Our first goal is to examine changes in arrest rates of adults and youths after decriminalization of cannabis. These findings will confirm that decriminalization had its intended outcome and also determine whether adults and youths benefited to the same degree. Our second goal is to examine changes in arrest rates of adults and youths after legalization of recreational use of cannabis for adults. It is currently unknown whether arrest rates of youths are affected by legalization of cannabis for adults. Policy recommendations that focus on the legalization of cannabis currently ignore its potential outcome on youths. By identifying important differences in the implementation of decriminalization and legalization of cannabis, these findings can help inform recommendations for future policy.
Counts of arrests were obtained from the publicly available Uniform Crime Reporting Program Data: Arrests by Age, Sex, and Race (UCR) files from January 1, 2000, to December 31, 2016 (the most recent year available).13 The Federal Bureau of Investigation’s UCR program captures crime data from more than 18 000 law enforcement agencies nationally.14 State population estimates were obtained from the National Cancer Institute’s county-level US Population Data—1990-2016.15 Using these data, we generated separate adult (≥18 years of age) and youth (<18 years of age) panel data sets with the arrest rate for each year and state combination. There are several important limitations with the UCR data. First, the UCR does not contain complete data for Illinois, Florida, and the District of Columbia throughout the whole period of observation. Denver, Colorado, also determined that it misreported arrests after legalization of cannabis in that state, meaning that UCR data for Colorado were incorrect. To address this limitation, we obtained counts of arrests for Denver directly from the Denver Police Department and generated corrected state-level counts and arrest rates for Colorado. After discovering this error, we attempted to locate other instances of potential misreporting but were unable to do so. The Eastern Virginia Medical School Institutional Review Board reviewed this project and determined that it did not involve human research participants and did not require Institutional Review Board approval.
States with laws on decriminalization and legalization of cannabis were identified using several sources, which were then verified by examining legislative databases for each state (Table 1). Both policies were coded based on date of implementation, rather than passage. When separate features of a state’s policy were phased in at different times, we based our coding scheme on the time when the penalty for possession of cannabis changed (eg, possession was legalized in Washington State in December 2012 and commercial sales began in July 2014, so our effective date of implementation for Washington was December 2012). Policy variables were coded as a binary 0 or 1 except during transition years, for which fractional values were used (eg, 0.5 for policy change during June). There were also several other relevant policy changes that occurred during the analysis period. Two states, Arkansas and North Dakota, increased penalties for possession of cannabis. Several states already had at least some sort of cannabis decriminalization (Maine, Nebraska, and Ohio), while others decreased penalties during our period of analysis but fell short of actual statewide decriminalization (Kansas, Kentucky, Louisiana, Nevada, and New York). All these states, in addition to those that did not report complete arrest data, were excluded from our analyses. After exclusions, we analyzed data from 4 states with cannabis legalization policies, 7 states with cannabis decriminalization policies, and 27 control states in which the penalty for cannabis possession did not change. Delaware, which decriminalized adult possession of cannabis but kept criminal penalties for possession by youths, was considered a decriminalization state in the adult analyses and a control state in the youth analyses.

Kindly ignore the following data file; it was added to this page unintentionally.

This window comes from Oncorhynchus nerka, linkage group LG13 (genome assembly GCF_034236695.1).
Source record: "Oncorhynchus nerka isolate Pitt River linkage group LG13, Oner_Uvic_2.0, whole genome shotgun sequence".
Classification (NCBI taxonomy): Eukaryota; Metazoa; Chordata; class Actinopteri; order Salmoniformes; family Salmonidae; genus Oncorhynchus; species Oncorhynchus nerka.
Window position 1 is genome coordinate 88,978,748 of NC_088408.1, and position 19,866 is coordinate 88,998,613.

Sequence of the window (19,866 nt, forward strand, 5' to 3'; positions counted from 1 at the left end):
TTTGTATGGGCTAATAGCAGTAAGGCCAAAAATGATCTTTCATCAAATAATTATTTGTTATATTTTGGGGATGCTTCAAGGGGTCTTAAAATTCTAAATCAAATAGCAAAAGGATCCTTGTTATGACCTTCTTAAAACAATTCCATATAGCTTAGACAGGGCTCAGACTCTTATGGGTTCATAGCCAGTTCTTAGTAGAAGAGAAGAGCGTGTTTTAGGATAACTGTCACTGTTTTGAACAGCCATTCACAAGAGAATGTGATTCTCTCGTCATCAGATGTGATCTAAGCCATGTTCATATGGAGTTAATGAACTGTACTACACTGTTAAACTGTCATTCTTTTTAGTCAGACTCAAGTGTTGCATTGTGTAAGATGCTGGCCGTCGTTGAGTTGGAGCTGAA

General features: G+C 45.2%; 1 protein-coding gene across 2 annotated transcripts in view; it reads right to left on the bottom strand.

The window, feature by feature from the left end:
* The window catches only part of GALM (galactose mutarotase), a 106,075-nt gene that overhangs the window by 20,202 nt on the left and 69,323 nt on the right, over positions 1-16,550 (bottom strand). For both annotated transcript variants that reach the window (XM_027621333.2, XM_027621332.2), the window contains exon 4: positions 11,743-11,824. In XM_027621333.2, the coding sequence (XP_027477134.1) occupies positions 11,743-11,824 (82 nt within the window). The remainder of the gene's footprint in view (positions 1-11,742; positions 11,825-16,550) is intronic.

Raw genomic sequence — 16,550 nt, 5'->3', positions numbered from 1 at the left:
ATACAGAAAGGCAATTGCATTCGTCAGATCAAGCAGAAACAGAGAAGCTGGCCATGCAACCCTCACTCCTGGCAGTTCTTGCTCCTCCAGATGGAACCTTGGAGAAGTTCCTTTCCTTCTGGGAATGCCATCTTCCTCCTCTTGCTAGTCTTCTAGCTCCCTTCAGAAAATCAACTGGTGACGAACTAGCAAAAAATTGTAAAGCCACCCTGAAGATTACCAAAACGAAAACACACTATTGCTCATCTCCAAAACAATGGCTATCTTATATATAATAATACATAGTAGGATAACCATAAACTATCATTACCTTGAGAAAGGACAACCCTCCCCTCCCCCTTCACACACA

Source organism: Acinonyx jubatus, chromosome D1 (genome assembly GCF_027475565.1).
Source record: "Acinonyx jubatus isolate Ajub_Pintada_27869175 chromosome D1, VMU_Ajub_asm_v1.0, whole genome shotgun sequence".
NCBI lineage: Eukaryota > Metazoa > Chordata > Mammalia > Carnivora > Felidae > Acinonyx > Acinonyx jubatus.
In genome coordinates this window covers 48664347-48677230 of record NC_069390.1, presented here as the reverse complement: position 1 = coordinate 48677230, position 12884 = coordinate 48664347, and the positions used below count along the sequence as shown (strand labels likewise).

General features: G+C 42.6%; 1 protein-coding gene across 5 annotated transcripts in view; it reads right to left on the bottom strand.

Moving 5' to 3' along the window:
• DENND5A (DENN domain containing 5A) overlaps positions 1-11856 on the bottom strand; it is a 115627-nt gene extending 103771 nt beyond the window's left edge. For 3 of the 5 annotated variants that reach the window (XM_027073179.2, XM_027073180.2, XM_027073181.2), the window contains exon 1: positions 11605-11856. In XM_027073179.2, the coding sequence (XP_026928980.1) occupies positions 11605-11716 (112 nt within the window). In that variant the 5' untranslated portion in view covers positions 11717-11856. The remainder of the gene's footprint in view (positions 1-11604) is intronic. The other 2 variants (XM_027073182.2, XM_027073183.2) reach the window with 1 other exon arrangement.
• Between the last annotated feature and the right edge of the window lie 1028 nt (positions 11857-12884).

Our outcome measure for all analyses was state arrest rate for possession of cannabis. Arrests for possession of cannabis are their own category in the UCR data. Reporting follows what is known as the hierarchy rule, in which a multi-offense incident with a Part I offense is reported solely as the most severe crime that was committed (Part I offenses include crimes such as homicide, rape, and robbery). Part II offenses (such as possession of cannabis) are reported only if they occurred during an incident without a Part I offense.16 This rule means that counts of arrests for possession of marijuana are nonviolent drug offenses. Arrest rates were calculated by dividing the total number of arrests for each age group in a state by the total population for that age group and then multiplying by 100 000.
Our quasi-experimental approach used a fixed-effects, difference-in-differences analysis to compare preimplementation and postimplementation differences in arrest rates for states with a policy change with arrest rates in unexposed comparison states.17,18 Linear regression was used to estimate how arrest rates were associated with the timing of the implementation of a decriminalization or legalization policy in each state. This approach uses unordered categorical variables for state and year to control for invariant state and time effects provided that policy change and arrest rates are not both correlated with unobserved factors. Furthermore, a linear state-specific time trend was used to control for unmeasured state-level factors that might vary at a constant rate. We also included several state-level covariates that have been associated with cannabis use or arrest in past work: percentage of individuals of various age and race/ethnic groups, median income, per capita number of police, unemployment rate, poverty rate, percentage of population with a college degree, smoke-free air policy score, presence of a medical cannabis policy, and a measure of citizen political ideology.6,19-21 Sources for these covariates are listed in eTable 1 in the Supplement. Two-way cluster-robust standard errors were used to address possible correlation of observations across time and between states.22 All analyses were performed with R, version 126.96.36.199 The analyses in their final form were conducted between January 17 and February 28, 2019.